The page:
In other countries, such as Britain, fundraisers seeking certification are asked “to demonstrate that you can apply the body of knowledge through testing,” he says.

Both approaches, Watt says, are valid and “attractive to difference audiences, and there are many ways that people can demonstrate an ongoing commitment to professional development.”

Younger fundraising professionals, for example, “are interested in learning but don’t necessarily perceive the value of certification,” he says, “so they want to demonstrate that they have a commitment to learning through educational programs and opportunities, but they don’t necessarily as yet feel that certification is the only way they can demonstrate that commitment.”

And a growing number of younger professionals are interested in academic programs that lead to a degree or diploma, including master’s programs.

“There is great value in certification but there also is great value in demonstration of commitment in undertaking a master’s degree, and the two things are not necessarily mutually exclusive,” Watt says. “Different cultures and different environments dictate different solutions to similar needs.”

He says he does not believe “there will ever be a market for one consistent approach” and that “there’s always going to be a need for different approaches.”

AFP currently is developing a three-year business plan focusing on its strategies for membership, its annual conference, and new products and services, and expects to present that plan to its board in October.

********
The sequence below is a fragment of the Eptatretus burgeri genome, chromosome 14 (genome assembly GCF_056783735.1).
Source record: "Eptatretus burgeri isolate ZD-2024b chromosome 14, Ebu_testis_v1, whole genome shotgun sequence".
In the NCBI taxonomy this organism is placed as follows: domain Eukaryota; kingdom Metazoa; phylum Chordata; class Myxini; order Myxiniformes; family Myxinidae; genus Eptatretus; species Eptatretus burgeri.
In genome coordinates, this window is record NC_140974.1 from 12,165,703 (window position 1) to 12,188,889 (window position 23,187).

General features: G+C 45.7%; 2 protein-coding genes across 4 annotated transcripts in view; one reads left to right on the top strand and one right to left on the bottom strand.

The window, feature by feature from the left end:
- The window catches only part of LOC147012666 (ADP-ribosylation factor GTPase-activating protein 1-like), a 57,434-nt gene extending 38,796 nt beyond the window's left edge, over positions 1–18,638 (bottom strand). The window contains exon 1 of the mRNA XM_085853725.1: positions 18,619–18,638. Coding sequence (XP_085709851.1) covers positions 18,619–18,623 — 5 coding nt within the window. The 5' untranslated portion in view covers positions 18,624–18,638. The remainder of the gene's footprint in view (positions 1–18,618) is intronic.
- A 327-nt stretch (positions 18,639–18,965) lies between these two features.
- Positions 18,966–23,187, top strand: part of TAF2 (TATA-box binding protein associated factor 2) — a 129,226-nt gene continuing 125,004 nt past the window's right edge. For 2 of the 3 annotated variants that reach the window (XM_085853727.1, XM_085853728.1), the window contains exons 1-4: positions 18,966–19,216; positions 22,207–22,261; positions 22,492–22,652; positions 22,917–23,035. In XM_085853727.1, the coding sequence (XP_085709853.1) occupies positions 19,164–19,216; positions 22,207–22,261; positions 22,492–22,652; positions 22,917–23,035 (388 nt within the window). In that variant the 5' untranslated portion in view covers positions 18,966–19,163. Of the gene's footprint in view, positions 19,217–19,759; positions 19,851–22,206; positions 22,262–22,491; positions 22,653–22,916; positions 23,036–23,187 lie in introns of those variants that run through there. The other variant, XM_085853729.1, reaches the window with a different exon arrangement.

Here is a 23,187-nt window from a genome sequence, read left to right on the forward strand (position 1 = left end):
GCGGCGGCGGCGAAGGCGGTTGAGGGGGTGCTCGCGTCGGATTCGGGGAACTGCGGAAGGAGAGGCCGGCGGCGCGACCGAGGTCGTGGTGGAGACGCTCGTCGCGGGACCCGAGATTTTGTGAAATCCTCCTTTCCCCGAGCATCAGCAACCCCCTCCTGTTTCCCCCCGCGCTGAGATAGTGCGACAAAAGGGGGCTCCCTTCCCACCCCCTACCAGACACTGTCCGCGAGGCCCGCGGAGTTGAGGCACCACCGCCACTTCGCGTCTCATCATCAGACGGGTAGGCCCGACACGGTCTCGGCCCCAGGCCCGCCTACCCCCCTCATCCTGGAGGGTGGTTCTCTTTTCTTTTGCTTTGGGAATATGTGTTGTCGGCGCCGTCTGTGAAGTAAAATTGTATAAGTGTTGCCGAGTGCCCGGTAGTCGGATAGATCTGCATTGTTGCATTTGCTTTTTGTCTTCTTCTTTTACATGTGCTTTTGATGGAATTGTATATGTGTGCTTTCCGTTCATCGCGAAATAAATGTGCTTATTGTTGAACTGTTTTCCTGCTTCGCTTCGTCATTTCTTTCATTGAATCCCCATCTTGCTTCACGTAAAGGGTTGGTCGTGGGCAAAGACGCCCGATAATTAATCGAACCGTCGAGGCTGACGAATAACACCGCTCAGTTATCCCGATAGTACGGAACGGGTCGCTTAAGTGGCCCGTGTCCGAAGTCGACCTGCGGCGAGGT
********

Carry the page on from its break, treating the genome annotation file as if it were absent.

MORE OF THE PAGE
The primary focus, Watt says, will be to create a program “that is accessible to as broad a range of fundraisers as possible, and so the focus has to be on the new membership structure and on the communications around that.”

He says AFP hopes to continue to offer memberships to individuals, including through organizational memberships both to large and small shops.

And it plans to create a new membership program for young professionals, and to continue to develop collegiate chapters and educational programs.

In the two years since it launched its program on college campuses, AFP has enlisted 26 collegiate chapters.

Watt says the turbulent economy can be a promising time for fundraising.

“Times of extreme change are always times of great opportunity, and there’s seldom been a more exciting time for the fundraising professional than the one we’re in at the moment,” he says. “And if we see it as an opportunity to develop new and innovative approaches to our key audiences, we’ll look back at this as being one of the most influential moments in the last 50 years of fundraising.”

Fundraising needs innovative strategies

By Todd Cohen

To continue to be effective, fundraising professionals in the U.S. no longer can rely only on their professionalism but must strive to be more innovative.

And with the economy leaving people anxious about giving, fundraisers need to be much more creative about how they approach donors, and to pay attention to the way charities in emerging markets have made innovative use of technology for fundraising in the face of limited organizational resources.

That is the view of Andrew Watt, the new president of the Association of Fundraising Professionals, or AFP.